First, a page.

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Haematologica. 2017 Feb;102(2):327-335. doi: 10.3324/haematol.2016.151126. Epub 2016 Oct 27.

Primary analysis of a phase II open-label trial of INCB039110, a selective JAK1 inhibitor, in patients with myelofibrosis.

Author information

1
The Icahn School of Medicine at Mount Sinai, New York, NY, USA john.mascarenhas@mssm.edu.
2
University of Michigan Cancer Center, Ann Arbor, MI, USA.
3
Princess Margaret Cancer Centre, Toronto, ON, Canada.
4
St. Paul's Hospital, University of British Columbia, Vancouver, BC, Canada.
5
Vanderbilt-Ingram Cancer Center, Vanderbilt University Medical Center, Nashville, TN, USA.
6
University of California, Los Angeles, CA, USA.
7
Cross Cancer Institute Edmonton, AB, Canada.
8
Monash University, VIC, Australia.
9
Winship Cancer Institute, Emory University, Atlanta, GA, USA.
10
Incyte Corporation, Wilmington, DE, USA.
11
The Icahn School of Medicine at Mount Sinai, New York, NY, USA.
12
The University of Texas MD Anderson Cancer Center, Houston, TX, USA.

Abstract

Combined Janus kinase 1 (JAK1) and JAK2 inhibition therapy effectively reduces splenomegaly and symptom burden related to myelofibrosis but is associated with dose-dependent anemia and thrombocytopenia. In this open-label phase II study, we evaluated the efficacy and safety of three dose levels of INCB039110, a potent and selective oral JAK1 inhibitor, in patients with intermediate- or high-risk myelofibrosis and a platelet count ≥50×109/L. Of 10, 45, and 32 patients enrolled in the 100 mg twice-daily, 200 mg twice-daily, and 600 mg once-daily cohorts, respectively, 50.0%, 64.4%, and 68.8% completed week 24. A ≥50% reduction in total symptom score was achieved by 35.7% and 28.6% of patients in the 200 mg twice-daily cohort and 32.3% and 35.5% in the 600 mg once-daily cohort at week 12 (primary end point) and 24, respectively. By contrast, two patients (20%) in the 100 mg twice-daily cohort had ≥50% total symptom score reduction at weeks 12 and 24. For the 200 mg twice-daily and 600 mg once-daily cohorts, the median spleen volume reductions at week 12 were 14.2% and 17.4%, respectively. Furthermore, 21/39 (53.8%) patients who required red blood cell transfusions during the 12 weeks preceding treatment initiation achieved a ≥50% reduction in the number of red blood cell units transfused during study weeks 1-24. Only one patient discontinued for grade 3 thrombocytopenia. Non-hematologic adverse events were largely grade 1 or 2; the most common was fatigue. Treatment with INCB039110 resulted in clinically meaningful symptom relief, modest spleen volume reduction, and limited myelosuppression.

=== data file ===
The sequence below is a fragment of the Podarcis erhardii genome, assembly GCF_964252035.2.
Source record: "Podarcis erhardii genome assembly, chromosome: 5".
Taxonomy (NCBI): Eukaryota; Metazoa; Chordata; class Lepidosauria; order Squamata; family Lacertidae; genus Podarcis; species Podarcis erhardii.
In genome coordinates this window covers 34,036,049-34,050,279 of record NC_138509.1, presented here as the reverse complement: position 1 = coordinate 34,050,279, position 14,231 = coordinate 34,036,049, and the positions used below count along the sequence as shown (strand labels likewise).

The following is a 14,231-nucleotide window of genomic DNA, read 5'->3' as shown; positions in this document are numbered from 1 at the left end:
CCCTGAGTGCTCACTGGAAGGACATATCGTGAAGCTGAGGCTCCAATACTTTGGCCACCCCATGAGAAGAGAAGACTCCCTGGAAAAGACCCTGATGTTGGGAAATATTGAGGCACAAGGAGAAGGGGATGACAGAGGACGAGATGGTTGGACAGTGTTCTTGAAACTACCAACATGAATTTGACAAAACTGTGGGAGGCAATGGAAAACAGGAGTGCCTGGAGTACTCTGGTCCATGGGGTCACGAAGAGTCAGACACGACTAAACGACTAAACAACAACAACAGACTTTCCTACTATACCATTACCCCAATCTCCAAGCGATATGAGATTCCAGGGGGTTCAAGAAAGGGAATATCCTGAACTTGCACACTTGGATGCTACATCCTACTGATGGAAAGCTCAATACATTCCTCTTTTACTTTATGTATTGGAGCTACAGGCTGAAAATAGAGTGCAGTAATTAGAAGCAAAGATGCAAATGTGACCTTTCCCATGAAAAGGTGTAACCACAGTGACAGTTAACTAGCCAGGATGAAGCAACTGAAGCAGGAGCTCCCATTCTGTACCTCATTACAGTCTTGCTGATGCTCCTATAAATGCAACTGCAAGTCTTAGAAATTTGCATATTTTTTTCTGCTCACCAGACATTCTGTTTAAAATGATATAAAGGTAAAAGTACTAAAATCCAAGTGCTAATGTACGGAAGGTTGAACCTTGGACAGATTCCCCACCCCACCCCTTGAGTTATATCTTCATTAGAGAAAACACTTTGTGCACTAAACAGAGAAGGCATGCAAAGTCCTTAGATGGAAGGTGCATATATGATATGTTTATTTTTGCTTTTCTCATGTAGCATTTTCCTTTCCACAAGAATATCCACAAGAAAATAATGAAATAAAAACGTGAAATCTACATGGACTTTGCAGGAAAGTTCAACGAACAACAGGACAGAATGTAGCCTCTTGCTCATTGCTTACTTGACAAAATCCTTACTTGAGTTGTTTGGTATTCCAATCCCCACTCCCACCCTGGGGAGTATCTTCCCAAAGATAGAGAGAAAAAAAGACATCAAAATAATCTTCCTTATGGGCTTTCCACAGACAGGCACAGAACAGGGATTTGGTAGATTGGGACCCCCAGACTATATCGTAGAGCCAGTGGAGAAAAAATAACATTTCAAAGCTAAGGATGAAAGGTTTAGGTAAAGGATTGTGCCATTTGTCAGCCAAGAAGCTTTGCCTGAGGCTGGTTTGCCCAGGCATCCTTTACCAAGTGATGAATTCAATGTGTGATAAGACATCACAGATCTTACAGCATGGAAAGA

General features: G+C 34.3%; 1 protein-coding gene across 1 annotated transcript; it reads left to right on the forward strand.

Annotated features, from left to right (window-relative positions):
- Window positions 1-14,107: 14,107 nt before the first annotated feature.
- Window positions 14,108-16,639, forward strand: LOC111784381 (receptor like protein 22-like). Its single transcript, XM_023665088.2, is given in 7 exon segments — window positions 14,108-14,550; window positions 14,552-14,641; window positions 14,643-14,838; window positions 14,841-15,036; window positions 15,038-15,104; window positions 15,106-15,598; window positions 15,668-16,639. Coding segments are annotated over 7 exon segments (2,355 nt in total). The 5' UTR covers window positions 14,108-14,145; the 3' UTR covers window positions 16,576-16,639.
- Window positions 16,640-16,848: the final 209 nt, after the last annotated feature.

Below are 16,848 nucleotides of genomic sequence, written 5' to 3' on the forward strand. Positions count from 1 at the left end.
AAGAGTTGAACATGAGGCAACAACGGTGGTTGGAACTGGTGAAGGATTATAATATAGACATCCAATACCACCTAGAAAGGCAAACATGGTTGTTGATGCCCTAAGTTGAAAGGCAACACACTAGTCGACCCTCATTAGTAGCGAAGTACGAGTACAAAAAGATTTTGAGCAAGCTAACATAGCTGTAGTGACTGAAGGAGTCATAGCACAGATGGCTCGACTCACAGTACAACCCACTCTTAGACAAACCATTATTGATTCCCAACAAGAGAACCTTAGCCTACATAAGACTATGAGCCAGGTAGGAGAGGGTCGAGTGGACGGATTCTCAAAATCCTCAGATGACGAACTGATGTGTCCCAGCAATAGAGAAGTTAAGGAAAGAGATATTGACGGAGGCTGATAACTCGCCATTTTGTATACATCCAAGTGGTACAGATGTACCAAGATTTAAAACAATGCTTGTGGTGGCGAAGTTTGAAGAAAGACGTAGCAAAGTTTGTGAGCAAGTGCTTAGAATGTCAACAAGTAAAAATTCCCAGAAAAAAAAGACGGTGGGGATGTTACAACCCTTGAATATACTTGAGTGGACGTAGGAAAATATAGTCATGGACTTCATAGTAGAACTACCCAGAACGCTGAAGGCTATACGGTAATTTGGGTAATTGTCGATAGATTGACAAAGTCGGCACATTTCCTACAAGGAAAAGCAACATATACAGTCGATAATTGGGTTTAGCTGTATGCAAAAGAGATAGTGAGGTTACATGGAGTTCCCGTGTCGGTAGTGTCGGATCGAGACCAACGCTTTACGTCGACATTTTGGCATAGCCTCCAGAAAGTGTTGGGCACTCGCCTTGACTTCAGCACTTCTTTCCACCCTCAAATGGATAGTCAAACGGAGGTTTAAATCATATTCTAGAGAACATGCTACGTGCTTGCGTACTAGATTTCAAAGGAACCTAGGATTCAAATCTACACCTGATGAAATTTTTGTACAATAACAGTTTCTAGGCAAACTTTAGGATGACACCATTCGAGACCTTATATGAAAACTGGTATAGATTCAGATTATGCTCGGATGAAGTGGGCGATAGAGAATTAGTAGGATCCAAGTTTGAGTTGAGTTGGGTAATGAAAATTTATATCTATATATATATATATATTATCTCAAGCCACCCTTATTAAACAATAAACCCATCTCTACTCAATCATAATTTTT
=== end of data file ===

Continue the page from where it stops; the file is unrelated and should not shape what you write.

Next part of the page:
TRIAL REGISTRATION:

ClinicalTrials.gov NCT01633372.

PMID:
27789678
PMCID:
PMC5286940
DOI:
10.3324/haematol.2016.151126
[Indexed for MEDLINE]
Free PMC Article

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